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At one time hailed as the strongest proponent of Dada in Australia, the multi-talented Barry Humphries has excelled as a character actor in Europe and Australia and has become one of the best loved landscape painters Down Under, but his fame rests on the Melbourne housewife he first created in connection with the Olympic Games back in 1956. Since then, Dame Edith Everage has commandeered the actor's life, blooming into an international phenomenon, a wonderful parody of celebrity and self-obsession. He delivered his first Dadaist experiments in anarchy and visual satire against the conservative background of his hometown Melbourne and moved on to the more cosmopolitan Sydney, where he played Estragon in "Waiting for Godot" (1958), the first Australian production of a Samuel Beckett play. A frequent player in London's West End during the 60s, he starred as Fagin in the 1967 revival of Lionel Bart's musical "Oliver!," featuring a young Phil Collins as the Artful Dodger. Nevertheless, he did not introduce Dame Edna to British audiences until the 1969 one-person stage production "Just a Show," which led to the short-lived BBC series "The Barry Humphries Scandals."
Humphries created Barry McKenzie, the beer-swilling Aussie abroad, for the British satirical magazine TPrivate Eye and collaborated with director Bruce Beresford on the screenplay for a live action version of the comic strip "The Adventures of Barry McKenzie" (1972), the first big commercial success generated by the film renaissance in Australia. In that picture and its sequel, "Barry McKenzie Holds His Own" (1974, which he also co-scripted), Humphries appeared as several characters, most notably as the titular character's very proper Aunt Edna. He later teamed with Beresford in different guises for "Side By Side" (1975) and "The Getting of Wisdom" (1977). He was well on his way to taking the English-speaking world by storm when he won the Society of West End Theatres (SWET) Award for "A Night with Dame Edna" (1979), but the abysmal reviews received by his alter ego on his first foray across the pond with "Housewife/Superstar" (1977) gave every indication that America was an unwilling convert to the Edna experience. Humphries summed up his negative reception in the Big Apple: "When THE NEW YORK TIMES tells you to close, you close."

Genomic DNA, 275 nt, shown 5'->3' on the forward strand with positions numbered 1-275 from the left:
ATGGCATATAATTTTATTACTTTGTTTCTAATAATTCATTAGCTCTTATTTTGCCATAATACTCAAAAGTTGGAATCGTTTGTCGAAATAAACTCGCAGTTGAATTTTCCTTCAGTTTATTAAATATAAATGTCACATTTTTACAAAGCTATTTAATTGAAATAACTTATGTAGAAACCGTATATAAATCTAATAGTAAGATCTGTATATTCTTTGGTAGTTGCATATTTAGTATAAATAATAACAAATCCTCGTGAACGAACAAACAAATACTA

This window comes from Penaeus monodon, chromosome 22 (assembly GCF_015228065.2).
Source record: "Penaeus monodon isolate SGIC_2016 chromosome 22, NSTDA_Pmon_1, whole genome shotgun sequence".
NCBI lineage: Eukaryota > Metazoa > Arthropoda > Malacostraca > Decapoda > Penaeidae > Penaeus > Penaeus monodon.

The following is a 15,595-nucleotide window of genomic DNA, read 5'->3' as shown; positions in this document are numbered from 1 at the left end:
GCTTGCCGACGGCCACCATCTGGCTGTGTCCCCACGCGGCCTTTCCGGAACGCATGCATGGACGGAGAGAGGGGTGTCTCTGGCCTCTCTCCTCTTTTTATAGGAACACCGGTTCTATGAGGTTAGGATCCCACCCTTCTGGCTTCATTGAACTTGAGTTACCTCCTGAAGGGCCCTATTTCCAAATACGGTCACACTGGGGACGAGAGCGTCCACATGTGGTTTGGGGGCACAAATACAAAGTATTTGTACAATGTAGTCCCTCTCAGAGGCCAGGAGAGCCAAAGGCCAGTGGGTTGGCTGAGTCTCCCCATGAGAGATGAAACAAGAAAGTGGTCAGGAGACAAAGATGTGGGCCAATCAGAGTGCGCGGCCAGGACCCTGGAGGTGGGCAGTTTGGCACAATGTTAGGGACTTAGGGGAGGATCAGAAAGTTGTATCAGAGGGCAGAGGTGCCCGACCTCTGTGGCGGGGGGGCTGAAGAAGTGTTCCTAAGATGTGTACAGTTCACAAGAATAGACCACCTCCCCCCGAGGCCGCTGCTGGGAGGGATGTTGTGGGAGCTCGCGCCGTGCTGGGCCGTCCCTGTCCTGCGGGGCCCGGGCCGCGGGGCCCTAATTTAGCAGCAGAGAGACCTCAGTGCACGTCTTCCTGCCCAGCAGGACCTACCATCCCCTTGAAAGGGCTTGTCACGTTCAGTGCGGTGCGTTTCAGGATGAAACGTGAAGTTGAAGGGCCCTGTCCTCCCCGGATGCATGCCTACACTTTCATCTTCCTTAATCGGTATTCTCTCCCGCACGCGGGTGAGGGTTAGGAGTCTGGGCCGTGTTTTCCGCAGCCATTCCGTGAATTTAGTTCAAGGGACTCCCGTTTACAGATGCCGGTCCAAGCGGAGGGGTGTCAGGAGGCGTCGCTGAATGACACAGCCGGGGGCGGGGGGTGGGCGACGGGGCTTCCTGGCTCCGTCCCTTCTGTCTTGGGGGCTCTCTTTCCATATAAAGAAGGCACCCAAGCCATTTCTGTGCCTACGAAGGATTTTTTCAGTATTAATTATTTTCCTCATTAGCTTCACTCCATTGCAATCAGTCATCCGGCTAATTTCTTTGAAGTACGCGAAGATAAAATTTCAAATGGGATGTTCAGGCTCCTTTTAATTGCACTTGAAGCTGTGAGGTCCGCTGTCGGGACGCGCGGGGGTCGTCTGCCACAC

Among the other characters Humphries has created are Les Patterson, a flatulent cultural attache, featured in George Miller's "Les Patterson Saves the Day" (1987, in which he also appeared as Dame Edna), and the overly optimistic Sandy Stone, a character who resurfaced as a ghost in the 1999 one-man Australian stage show "Remember You're Out." While his own creations may tend to upstage him, Humphries has proven to be an accomplished character player as demonstrated by his media tycoon Rupert Murdoch in "Selling Hitler" (1991), a five-part British black comedy sending-up the furor over the Hitler diaries hoax of 1983, his 19th Century Austrian statesman Clemens Metternich in Bernard Rose's "Immortal Beloved" (1994) and his put-upon theater director in John Duigan's "The Leading Man" (1996). Still, Dame Edna's demands on his time have been immense, as the purple-haired, Margaret Thatcher-Liberace hybrid became a fixture on TV at home and in England, as well as cropping up as a guest on the American talk-show circuit and as a host of her own NBC comedy specials in the early 90s. By decade's end, the rave reviews received in San Francisco for Edna's 1998 stage return gave every indication that the country had finally caught up to the Dame and that New York was ready for her assault on the Great White Way in "Dame Edna: The Royal Tour" (1999).
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